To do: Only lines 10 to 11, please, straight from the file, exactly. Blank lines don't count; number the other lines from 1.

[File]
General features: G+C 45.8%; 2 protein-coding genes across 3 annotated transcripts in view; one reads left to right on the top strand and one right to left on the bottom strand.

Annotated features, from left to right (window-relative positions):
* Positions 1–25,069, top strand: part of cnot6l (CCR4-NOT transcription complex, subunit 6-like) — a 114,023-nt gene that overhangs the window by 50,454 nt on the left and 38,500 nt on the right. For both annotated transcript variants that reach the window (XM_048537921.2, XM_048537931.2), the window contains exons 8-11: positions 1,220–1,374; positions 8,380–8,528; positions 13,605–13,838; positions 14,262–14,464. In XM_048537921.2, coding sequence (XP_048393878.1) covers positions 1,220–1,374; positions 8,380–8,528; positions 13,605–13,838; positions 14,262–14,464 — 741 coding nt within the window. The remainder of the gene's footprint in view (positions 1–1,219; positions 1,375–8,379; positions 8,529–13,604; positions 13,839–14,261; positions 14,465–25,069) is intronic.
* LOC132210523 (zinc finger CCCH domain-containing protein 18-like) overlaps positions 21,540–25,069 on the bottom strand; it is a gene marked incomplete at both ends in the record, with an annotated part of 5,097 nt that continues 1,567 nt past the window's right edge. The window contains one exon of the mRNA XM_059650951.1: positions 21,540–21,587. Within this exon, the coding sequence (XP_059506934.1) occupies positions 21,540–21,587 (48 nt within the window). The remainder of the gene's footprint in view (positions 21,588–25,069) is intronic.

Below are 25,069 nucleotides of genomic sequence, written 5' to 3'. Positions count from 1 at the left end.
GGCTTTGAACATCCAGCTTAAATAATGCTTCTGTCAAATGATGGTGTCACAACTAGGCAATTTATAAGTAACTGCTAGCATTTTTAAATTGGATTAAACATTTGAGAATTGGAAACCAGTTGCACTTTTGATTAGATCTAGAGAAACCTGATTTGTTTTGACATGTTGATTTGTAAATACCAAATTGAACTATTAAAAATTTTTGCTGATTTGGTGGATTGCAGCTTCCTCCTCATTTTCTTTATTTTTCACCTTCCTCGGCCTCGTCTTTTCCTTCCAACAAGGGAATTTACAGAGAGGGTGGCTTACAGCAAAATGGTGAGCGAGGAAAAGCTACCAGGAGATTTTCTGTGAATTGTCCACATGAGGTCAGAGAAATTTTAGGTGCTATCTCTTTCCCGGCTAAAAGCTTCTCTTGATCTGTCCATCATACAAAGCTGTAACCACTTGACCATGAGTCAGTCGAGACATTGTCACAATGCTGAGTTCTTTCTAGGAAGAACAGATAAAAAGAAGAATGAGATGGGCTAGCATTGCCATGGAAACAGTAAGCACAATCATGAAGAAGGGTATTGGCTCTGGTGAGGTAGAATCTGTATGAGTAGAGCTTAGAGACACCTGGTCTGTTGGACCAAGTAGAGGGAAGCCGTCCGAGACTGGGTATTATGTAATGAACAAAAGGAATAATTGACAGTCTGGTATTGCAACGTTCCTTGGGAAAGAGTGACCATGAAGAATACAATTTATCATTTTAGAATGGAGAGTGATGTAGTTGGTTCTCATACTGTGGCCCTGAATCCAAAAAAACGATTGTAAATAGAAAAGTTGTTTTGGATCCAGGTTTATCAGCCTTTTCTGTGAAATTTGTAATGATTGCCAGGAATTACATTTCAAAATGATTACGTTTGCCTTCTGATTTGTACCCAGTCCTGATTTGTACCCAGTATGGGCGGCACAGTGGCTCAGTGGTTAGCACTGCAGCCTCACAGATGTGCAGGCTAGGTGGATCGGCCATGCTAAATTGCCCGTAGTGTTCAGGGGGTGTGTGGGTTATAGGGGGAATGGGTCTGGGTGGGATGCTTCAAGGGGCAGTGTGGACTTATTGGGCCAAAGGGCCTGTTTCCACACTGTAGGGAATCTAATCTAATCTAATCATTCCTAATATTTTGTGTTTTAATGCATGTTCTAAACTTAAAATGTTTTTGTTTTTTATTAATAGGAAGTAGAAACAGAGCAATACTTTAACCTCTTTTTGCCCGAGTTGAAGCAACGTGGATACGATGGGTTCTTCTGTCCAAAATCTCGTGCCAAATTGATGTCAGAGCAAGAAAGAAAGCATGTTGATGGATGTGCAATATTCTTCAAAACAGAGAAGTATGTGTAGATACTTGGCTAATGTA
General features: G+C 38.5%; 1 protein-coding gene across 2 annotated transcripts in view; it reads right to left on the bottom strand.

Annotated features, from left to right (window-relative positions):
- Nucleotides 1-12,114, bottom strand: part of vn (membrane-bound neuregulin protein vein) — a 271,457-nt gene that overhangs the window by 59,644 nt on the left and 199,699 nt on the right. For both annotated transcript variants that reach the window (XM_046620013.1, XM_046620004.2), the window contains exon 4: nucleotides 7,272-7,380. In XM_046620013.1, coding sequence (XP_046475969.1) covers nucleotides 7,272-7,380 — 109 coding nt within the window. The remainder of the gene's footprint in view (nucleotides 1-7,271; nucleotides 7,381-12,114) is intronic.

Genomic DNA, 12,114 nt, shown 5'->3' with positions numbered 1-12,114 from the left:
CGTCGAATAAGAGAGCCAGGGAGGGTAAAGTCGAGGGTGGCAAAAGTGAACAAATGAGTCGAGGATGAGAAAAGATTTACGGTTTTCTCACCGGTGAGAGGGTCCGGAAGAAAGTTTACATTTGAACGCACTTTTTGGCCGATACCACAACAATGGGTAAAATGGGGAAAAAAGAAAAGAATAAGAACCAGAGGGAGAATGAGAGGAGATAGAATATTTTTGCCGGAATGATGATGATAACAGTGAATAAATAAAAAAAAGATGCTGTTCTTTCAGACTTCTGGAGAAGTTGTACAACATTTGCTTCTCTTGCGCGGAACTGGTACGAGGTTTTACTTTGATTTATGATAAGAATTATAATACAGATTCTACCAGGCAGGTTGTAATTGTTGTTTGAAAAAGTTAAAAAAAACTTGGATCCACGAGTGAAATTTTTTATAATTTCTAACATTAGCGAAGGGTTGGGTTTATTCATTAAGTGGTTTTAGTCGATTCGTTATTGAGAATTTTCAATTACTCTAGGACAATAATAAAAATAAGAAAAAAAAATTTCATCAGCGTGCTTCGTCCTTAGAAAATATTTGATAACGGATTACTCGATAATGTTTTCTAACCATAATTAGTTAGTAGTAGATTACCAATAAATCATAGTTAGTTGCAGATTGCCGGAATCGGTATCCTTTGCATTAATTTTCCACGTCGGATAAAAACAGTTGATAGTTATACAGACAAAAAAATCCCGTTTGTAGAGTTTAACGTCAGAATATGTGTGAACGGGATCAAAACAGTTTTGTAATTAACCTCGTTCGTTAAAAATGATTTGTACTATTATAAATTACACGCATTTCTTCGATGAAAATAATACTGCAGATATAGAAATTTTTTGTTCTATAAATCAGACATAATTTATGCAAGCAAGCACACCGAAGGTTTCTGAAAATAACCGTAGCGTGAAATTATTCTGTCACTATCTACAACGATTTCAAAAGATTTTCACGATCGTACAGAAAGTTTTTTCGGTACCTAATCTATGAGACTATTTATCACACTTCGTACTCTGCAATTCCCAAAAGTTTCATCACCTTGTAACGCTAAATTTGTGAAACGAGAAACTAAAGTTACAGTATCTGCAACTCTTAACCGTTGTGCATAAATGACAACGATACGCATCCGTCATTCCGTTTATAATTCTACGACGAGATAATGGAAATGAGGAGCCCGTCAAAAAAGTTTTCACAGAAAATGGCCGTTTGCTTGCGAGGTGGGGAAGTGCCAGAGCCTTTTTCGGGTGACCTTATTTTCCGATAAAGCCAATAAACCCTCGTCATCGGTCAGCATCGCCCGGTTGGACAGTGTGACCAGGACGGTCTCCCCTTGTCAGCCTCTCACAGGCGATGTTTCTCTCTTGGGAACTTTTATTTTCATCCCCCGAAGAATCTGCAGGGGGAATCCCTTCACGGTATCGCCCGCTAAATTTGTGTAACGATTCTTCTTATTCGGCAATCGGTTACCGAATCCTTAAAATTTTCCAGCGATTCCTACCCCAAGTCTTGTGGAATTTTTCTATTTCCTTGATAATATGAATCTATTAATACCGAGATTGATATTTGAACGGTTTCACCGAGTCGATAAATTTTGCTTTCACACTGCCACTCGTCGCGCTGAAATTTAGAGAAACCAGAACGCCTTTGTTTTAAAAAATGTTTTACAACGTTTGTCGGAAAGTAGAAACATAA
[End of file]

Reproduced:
Genomic DNA, 12,114 nt, shown 5'->3' with positions numbered 1-12,114 from the left:
CGTCGAATAAGAGAGCCAGGGAGGGTAAAGTCGAGGGTGGCAAAAGTGAACAAATGAGTCGAGGATGAGAAAAGATTTACGGTTTTCTCACCGGTGAGAGGGTCCGGAAGAAAGTTTACATTTGAACGCACTTTTTGGCCGATACCACAACAATGGGTAAAATGGGGAAAAAAGAAAAGAATAAGAACCAGAGGGAGAATGAGAGGAGATAGAATATTTTTGCCGGAATGATGATGATAACAGTGAATAAATAAAAAAAAGATGCTGTTCTTTCAGACTTCTGGAGAAGTTGTACAACATTTGCTTCTCTTGCGCGGAACTGGTACGAGGTTTTACTTTGATTTATGATAAGAATTATAATACAGATTCTACCAGGCAGGTTGTAATTGTTGTTTGAAAAAGTTAAAAAAAACTTGGATCCACGAGTGAAATTTTTTATAATTTCTAACATTAGCGAAGGGTTGGGTTTATTCATTAAGTGGTTTTAGTCGATTCGTTATTGAGAATTTTCAATTACTCTAGGACAATAATAAAAATAAGAAAAAAAAATTTCATCAGCGTGCTTCGTCCTTAGAAAATATTTGATAACGGATTACTCGATAATGTTTTCTAACCATAATTAGTTAGTAGTAGATTACCAATAAATCATAGTTAGTTGCAGATTGCCGGAATCGGTATCCTTTGCATTAATTTTCCACGTCGGATAAAAACAGTTGATAGTTATACAGACAAAAAAATCCCGTTTGTAGAGTTTAACGTCAGAATATGTGTGAACGGGATCAAAACAGTTTTGTAATTAACCTCGTTCGTTAAAAATGATTTGTACTATTATAAATTACACGCATTTCTTCGATGAAAATAATACTGCAGATATAGAAATTTTTTGTTCTATAAATCAGACATAATTTATGCAAGCAAGCACACCGAAGGTTTCTGAAAATAACCGTAGCGTGAAATTATTCTGTCACTATCTACAACGATTTCAAAAGATTTTCACGATCGTACAGAAAGTTTTTTCGGTACCTAATCTATGAGACTATTTATCACACTTCGTACTCTGCAATTCCCAAAAGTTTCATCACCTTGTAACGCTAAATTTGTGAAACGAGAAACTAAAGTTACAGTATCTGCAACTCTTAACCGTTGTGCATAAATGACAACGATACGCATCCGTCATTCCGTTTATAATTCTACGACGAGATAATGGAAATGAGGAGCCCGTCAAAAAAGTTTTCACAGAAAATGGCCGTTTGCTTGCGAGGTGGGGAAGTGCCAGAGCCTTTTTCGGGTGACCTTATTTTCCGATAAAGCCAATAAACCCTCGTCATCGGTCAGCATCGCCCGGTTGGACAGTGTGACCAGGACGGTCTCCCCTTGTCAGCCTCTCACAGGCGATGTTTCTCTCTTGGGAACTTTTATTTTCATCCCCCGAAGAATCTGCAGGGGGAATCCCTTCACGGTATCGCCCGCTAAATTTGTGTAACGATTCTTCTTATTCGGCAATCGGTTACCGAATCCTTAAAATTTTCCAGCGATTCCTACCCCAAGTCTTGTGGAATTTTTCTATTTCCTTGATAATATGAATCTATTAATACCGAGATTGATATTTGAACGGTTTCACCGAGTCGATAAATTTTGCTTTCACACTGCCACTCGTCGCGCTGAAATTTAGAGAAACCAGAACGCCTTTGTTTTAAAAAATGTTTTACAACGTTTGTCGGAAAGTAGAAACATAA